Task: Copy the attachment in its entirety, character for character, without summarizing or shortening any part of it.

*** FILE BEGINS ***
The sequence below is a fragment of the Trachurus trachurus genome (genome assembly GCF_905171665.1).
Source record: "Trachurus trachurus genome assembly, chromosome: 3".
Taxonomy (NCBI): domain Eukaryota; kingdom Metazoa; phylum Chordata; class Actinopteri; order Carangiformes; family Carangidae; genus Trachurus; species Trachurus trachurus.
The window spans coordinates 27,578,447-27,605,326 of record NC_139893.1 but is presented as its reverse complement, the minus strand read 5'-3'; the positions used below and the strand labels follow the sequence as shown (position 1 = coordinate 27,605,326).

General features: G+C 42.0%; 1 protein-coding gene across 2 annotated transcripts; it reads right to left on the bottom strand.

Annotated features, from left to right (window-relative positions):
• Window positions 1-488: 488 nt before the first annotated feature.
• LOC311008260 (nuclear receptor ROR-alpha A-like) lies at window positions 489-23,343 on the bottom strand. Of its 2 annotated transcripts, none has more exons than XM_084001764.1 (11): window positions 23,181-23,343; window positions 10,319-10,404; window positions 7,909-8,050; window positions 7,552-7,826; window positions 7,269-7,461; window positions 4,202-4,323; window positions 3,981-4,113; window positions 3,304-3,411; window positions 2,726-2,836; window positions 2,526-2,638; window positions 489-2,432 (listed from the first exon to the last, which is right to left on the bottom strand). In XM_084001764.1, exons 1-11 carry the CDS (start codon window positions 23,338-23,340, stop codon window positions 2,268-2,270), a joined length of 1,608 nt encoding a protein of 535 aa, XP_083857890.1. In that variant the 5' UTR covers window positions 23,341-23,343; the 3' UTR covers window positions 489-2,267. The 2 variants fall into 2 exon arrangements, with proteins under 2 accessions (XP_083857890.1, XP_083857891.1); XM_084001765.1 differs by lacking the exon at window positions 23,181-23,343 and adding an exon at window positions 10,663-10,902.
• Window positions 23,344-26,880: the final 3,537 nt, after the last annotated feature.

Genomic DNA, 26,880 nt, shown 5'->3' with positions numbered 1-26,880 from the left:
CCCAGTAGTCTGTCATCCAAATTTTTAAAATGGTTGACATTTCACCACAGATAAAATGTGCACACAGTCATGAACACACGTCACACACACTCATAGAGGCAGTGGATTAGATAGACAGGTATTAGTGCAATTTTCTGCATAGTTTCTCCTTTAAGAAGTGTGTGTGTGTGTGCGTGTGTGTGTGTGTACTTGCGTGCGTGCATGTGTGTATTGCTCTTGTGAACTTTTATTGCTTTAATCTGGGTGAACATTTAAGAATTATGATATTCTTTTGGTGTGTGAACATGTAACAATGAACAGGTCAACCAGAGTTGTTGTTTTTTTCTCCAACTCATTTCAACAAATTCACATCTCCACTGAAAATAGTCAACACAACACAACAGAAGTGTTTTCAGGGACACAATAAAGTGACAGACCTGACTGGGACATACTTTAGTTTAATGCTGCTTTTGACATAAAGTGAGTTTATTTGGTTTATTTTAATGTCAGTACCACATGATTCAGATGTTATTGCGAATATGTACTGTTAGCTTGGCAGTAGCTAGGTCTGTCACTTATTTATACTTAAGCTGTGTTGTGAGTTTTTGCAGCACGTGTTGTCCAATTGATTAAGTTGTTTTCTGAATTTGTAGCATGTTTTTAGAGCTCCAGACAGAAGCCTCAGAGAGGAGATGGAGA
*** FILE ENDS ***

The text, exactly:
The sequence below is a fragment of the Trachurus trachurus genome (genome assembly GCF_905171665.1).
Source record: "Trachurus trachurus genome assembly, chromosome: 3".
Taxonomy (NCBI): domain Eukaryota; kingdom Metazoa; phylum Chordata; class Actinopteri; order Carangiformes; family Carangidae; genus Trachurus; species Trachurus trachurus.
The window spans coordinates 27,578,447-27,605,326 of record NC_139893.1 but is presented as its reverse complement, the minus strand read 5'-3'; the positions used below and the strand labels follow the sequence as shown (position 1 = coordinate 27,605,326).

General features: G+C 42.0%; 1 protein-coding gene across 2 annotated transcripts; it reads right to left on the bottom strand.

Annotated features, from left to right (window-relative positions):
• Window positions 1-488: 488 nt before the first annotated feature.
• LOC311008260 (nuclear receptor ROR-alpha A-like) lies at window positions 489-23,343 on the bottom strand. Of its 2 annotated transcripts, none has more exons than XM_084001764.1 (11): window positions 23,181-23,343; window positions 10,319-10,404; window positions 7,909-8,050; window positions 7,552-7,826; window positions 7,269-7,461; window positions 4,202-4,323; window positions 3,981-4,113; window positions 3,304-3,411; window positions 2,726-2,836; window positions 2,526-2,638; window positions 489-2,432 (listed from the first exon to the last, which is right to left on the bottom strand). In XM_084001764.1, exons 1-11 carry the CDS (start codon window positions 23,338-23,340, stop codon window positions 2,268-2,270), a joined length of 1,608 nt encoding a protein of 535 aa, XP_083857890.1. In that variant the 5' UTR covers window positions 23,341-23,343; the 3' UTR covers window positions 489-2,267. The 2 variants fall into 2 exon arrangements, with proteins under 2 accessions (XP_083857890.1, XP_083857891.1); XM_084001765.1 differs by lacking the exon at window positions 23,181-23,343 and adding an exon at window positions 10,663-10,902.
• Window positions 23,344-26,880: the final 3,537 nt, after the last annotated feature.

Genomic DNA, 26,880 nt, shown 5'->3' with positions numbered 1-26,880 from the left:
CCCAGTAGTCTGTCATCCAAATTTTTAAAATGGTTGACATTTCACCACAGATAAAATGTGCACACAGTCATGAACACACGTCACACACACTCATAGAGGCAGTGGATTAGATAGACAGGTATTAGTGCAATTTTCTGCATAGTTTCTCCTTTAAGAAGTGTGTGTGTGTGTGCGTGTGTGTGTGTGTACTTGCGTGCGTGCATGTGTGTATTGCTCTTGTGAACTTTTATTGCTTTAATCTGGGTGAACATTTAAGAATTATGATATTCTTTTGGTGTGTGAACATGTAACAATGAACAGGTCAACCAGAGTTGTTGTTTTTTTCTCCAACTCATTTCAACAAATTCACATCTCCACTGAAAATAGTCAACACAACACAACAGAAGTGTTTTCAGGGACACAATAAAGTGACAGACCTGACTGGGACATACTTTAGTTTAATGCTGCTTTTGACATAAAGTGAGTTTATTTGGTTTATTTTAATGTCAGTACCACATGATTCAGATGTTATTGCGAATATGTACTGTTAGCTTGGCAGTAGCTAGGTCTGTCACTTATTTATACTTAAGCTGTGTTGTGAGTTTTTGCAGCACGTGTTGTCCAATTGATTAAGTTGTTTTCTGAATTTGTAGCATGTTTTTAGAGCTCCAGACAGAAGCCTCAGAGAGGAGATGGAGA